The Awful Dr. Orlof / The Diabolical Dr. Satan / The Demon Doctor / Cries in the Night / Screams in the Night / Gritos en la Noche (1962) ***
Now here’s a depressing thought. Imagine for a moment that you’re an independent filmmaker. Imagine further that you’re one of the most prolific in the business, with a career spanning more than four decades and a filmography that stretches well into the triple digits. Now imagine that the best movie you ever made came only five years after your first one. I wonder if Jesus Franco ever finds himself contemplating that harsh reality when looking back over his many years behind the camera. I wonder if it would trouble him if he did. For while I certainly don’t claim to have seen all— or even, proportionately speaking, all that many— of Franco’s movies, I’ve seen enough of them to be totally flabbergasted by the competence and professionalism apparent in The Awful Dr. Orlof/Gritos en la Noche, the director’s first foray into the horror genre. It may be nothing more than a quickie rip-off of Eyes Without a Face, but it’s also almost certainly the best quickie rip-off that oft-copied film ever had.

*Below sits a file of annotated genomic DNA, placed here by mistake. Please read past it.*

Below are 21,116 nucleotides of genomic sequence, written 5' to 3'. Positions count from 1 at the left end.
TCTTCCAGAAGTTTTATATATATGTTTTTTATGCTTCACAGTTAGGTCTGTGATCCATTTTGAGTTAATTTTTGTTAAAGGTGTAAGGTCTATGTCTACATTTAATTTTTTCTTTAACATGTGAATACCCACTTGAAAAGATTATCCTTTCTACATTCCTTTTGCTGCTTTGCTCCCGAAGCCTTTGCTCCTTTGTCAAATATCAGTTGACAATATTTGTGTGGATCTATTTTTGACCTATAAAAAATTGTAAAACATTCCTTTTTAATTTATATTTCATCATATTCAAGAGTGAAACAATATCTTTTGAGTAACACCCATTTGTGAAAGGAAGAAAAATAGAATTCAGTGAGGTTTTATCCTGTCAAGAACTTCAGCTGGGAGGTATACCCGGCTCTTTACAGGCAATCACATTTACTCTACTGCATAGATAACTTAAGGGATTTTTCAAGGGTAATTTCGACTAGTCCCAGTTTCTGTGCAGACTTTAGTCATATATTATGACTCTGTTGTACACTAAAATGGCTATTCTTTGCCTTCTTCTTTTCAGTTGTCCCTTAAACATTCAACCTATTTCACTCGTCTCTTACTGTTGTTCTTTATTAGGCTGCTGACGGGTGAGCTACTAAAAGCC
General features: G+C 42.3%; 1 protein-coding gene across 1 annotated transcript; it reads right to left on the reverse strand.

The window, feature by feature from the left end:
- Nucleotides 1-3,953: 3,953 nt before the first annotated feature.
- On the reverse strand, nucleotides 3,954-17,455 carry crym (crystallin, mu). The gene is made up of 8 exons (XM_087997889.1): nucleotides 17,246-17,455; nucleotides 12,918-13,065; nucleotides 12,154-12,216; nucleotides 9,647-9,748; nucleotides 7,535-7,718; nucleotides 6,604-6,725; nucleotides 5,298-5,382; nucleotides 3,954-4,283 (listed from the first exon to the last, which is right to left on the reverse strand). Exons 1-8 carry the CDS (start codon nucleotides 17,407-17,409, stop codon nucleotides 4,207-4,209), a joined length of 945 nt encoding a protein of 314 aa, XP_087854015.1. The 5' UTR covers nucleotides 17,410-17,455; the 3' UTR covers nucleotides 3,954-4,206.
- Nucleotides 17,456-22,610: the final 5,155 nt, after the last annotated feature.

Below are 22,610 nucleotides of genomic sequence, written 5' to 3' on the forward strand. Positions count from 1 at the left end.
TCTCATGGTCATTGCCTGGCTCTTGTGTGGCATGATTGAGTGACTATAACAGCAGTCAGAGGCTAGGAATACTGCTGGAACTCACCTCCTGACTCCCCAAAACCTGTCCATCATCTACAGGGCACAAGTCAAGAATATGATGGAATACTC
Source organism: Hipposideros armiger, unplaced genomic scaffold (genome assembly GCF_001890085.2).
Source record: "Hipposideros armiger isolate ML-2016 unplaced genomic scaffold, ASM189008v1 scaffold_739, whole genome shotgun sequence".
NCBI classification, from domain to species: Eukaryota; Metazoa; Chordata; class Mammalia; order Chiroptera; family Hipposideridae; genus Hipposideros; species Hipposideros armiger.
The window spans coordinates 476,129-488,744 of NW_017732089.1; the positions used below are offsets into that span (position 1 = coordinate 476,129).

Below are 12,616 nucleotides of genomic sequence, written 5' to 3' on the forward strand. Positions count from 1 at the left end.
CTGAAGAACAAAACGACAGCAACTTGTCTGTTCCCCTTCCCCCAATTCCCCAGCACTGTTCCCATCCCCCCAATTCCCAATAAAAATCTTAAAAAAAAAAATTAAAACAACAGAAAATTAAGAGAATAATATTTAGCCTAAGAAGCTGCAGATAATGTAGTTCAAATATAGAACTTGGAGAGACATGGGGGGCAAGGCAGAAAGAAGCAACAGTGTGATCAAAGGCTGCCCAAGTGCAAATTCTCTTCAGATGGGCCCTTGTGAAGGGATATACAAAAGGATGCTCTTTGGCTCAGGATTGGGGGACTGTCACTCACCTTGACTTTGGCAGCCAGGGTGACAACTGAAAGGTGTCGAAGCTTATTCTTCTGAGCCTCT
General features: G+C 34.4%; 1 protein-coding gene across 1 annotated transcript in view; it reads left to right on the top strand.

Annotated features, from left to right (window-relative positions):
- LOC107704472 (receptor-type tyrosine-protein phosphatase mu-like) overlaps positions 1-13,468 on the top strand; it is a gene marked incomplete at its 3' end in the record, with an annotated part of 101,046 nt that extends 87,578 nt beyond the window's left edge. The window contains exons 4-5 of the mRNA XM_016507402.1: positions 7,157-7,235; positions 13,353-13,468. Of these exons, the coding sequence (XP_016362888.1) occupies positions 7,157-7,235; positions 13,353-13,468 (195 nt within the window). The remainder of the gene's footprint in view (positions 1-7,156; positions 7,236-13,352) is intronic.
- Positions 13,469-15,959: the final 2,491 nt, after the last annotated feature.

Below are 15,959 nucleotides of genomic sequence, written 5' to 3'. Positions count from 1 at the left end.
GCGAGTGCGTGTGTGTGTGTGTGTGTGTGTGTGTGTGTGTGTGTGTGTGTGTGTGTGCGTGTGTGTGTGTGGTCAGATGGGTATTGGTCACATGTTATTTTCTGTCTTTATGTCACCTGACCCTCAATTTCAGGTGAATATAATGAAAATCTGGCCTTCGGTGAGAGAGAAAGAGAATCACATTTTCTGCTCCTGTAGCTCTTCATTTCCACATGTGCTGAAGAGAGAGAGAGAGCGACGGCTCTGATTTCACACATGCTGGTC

The place is some city in France, the time the wee hours of a morning in 1912. A lone woman staggers drunkenly home from her favorite tavern, and somehow makes it up to her flat on the second story without falling down the stairs and breaking her neck. Her luck is purely illusory, however, for hiding in her closet is a hulking man (Ricardo Valle, from Hercules Against the Sons of the Sun and Island of the Doomed) with bulging, apparently sightless eyes and a ghastly scar down the left side of his face. The man lunges at the inebriated woman when she opens the closet door to get her nightgown, swiftly overpowering her and ripping her throat out with his teeth. The blind killer then carries her off to wherever it is he comes from.
The next day, Police Inspector Tanner (Conrado San Martin, of Samson and the Mighty Challenge and The Colossus of Rhodes) and his new fiancee, ballerina Wanda Bronsky (Diana Lorys, from Fangs of the Living Dead and The House of Psychotic Women), return from a two-week vacation; Tanner is about to wish he hadn’t. For as the inspector’s boss explains, the woman we saw getting killed in the opening scene was the fifth to disappear recently, and Tanner has just been assigned to the increasingly high-pressure case. Matters are only made more complicated by the fact that none of the witnesses Tanner interviews in regard to the disappearances seem to be describing the same man.